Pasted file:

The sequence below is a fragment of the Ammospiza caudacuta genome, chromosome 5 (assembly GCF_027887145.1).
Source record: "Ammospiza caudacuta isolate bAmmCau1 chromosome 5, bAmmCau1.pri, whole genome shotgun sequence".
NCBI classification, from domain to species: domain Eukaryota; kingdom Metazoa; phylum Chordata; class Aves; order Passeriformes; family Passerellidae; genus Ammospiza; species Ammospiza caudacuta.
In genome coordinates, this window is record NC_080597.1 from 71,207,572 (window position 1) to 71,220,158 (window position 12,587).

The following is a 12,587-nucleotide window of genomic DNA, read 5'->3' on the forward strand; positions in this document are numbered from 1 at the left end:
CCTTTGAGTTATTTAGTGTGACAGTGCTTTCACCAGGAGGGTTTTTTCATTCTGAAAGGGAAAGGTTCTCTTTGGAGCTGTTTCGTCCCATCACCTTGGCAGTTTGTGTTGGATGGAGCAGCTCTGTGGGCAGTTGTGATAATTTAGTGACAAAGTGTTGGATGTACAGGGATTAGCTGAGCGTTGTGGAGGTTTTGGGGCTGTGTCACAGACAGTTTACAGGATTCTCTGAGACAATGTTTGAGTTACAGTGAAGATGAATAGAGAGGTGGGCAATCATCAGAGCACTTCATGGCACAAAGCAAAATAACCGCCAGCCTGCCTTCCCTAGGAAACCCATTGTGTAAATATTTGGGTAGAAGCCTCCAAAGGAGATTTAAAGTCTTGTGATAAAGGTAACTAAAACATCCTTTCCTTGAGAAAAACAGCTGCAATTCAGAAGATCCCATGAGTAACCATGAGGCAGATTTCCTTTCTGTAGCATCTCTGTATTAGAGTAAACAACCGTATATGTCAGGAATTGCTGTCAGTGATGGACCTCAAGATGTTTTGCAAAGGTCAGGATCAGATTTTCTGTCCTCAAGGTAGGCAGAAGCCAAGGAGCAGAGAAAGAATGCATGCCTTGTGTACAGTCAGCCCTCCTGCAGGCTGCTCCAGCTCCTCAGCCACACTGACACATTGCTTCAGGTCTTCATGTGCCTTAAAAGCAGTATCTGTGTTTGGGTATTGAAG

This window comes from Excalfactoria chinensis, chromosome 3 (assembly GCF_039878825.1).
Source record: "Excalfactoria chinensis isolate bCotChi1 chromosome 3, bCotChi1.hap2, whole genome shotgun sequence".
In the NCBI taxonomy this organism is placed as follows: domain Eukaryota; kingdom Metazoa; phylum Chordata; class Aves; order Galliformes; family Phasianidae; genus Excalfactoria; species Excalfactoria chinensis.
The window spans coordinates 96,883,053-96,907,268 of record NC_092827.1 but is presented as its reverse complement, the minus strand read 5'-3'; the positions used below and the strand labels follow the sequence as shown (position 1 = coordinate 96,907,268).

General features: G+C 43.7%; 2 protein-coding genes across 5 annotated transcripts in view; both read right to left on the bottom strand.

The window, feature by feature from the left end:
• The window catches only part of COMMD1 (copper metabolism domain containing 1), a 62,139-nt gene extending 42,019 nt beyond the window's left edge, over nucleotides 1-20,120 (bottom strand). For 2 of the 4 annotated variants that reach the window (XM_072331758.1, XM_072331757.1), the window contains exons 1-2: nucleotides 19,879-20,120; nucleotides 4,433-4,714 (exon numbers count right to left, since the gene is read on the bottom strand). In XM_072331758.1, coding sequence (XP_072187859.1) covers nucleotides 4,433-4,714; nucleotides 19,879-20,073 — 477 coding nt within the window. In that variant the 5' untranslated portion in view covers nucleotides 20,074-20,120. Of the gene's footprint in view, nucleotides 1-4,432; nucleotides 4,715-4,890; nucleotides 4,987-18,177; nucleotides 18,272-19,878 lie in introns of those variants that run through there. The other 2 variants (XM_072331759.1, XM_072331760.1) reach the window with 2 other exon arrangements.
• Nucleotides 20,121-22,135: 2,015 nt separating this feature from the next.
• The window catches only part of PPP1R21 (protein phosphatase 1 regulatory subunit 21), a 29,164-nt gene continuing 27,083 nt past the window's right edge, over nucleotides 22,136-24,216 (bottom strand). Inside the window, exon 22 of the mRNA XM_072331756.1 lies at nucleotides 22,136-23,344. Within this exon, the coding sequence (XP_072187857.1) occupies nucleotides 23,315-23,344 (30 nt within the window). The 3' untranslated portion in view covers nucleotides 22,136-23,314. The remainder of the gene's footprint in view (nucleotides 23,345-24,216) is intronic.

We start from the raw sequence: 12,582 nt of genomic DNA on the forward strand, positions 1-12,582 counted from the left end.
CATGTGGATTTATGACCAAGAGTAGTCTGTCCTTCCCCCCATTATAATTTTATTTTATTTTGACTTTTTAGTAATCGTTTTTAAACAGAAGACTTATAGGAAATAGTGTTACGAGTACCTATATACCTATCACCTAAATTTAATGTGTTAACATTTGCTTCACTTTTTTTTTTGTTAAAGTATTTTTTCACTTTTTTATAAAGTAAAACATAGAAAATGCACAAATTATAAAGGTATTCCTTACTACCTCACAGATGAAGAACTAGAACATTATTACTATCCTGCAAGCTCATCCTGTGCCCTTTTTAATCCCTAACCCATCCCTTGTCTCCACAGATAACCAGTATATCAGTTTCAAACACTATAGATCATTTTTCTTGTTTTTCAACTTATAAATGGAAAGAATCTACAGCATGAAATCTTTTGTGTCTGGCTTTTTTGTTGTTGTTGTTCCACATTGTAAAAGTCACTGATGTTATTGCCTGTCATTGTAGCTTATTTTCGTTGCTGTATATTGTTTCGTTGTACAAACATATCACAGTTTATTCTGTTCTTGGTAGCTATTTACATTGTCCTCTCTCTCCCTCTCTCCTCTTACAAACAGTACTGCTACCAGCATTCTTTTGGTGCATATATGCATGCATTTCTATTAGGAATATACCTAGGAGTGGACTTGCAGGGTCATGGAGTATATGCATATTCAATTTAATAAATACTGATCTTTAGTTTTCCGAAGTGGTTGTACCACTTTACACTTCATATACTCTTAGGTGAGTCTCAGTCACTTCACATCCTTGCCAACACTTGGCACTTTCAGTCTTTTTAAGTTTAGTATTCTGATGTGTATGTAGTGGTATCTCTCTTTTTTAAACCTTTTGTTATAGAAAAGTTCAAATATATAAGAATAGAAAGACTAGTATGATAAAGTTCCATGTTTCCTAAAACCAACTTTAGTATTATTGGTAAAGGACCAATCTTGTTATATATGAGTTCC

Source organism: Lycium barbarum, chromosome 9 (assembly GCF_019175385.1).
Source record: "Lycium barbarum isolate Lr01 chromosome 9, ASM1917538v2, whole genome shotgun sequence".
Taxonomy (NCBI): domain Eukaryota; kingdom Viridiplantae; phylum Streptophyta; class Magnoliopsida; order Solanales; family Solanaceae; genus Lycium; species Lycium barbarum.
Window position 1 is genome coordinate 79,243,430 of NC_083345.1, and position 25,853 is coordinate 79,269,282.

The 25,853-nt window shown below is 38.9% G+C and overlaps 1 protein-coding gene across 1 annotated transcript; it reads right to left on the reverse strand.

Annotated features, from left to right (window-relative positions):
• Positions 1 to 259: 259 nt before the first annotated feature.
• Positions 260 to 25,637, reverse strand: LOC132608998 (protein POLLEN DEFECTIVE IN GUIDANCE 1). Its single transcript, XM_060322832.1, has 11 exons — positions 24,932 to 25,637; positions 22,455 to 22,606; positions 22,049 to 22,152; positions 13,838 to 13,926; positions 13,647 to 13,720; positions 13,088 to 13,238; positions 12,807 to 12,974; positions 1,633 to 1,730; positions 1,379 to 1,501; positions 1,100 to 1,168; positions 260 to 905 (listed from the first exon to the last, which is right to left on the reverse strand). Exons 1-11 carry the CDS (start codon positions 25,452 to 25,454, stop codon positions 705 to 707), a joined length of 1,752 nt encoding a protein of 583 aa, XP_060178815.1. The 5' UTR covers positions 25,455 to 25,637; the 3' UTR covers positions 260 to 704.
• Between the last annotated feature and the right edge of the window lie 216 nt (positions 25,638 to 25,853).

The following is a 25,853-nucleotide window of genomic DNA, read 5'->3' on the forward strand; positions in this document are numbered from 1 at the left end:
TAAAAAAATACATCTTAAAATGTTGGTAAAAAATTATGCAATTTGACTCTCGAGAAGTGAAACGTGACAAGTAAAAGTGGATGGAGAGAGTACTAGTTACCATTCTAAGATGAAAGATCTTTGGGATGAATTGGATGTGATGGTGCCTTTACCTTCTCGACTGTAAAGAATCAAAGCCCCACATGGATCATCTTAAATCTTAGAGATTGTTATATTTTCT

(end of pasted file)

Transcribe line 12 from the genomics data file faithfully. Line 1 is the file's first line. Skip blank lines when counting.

The window, feature by feature from the left end: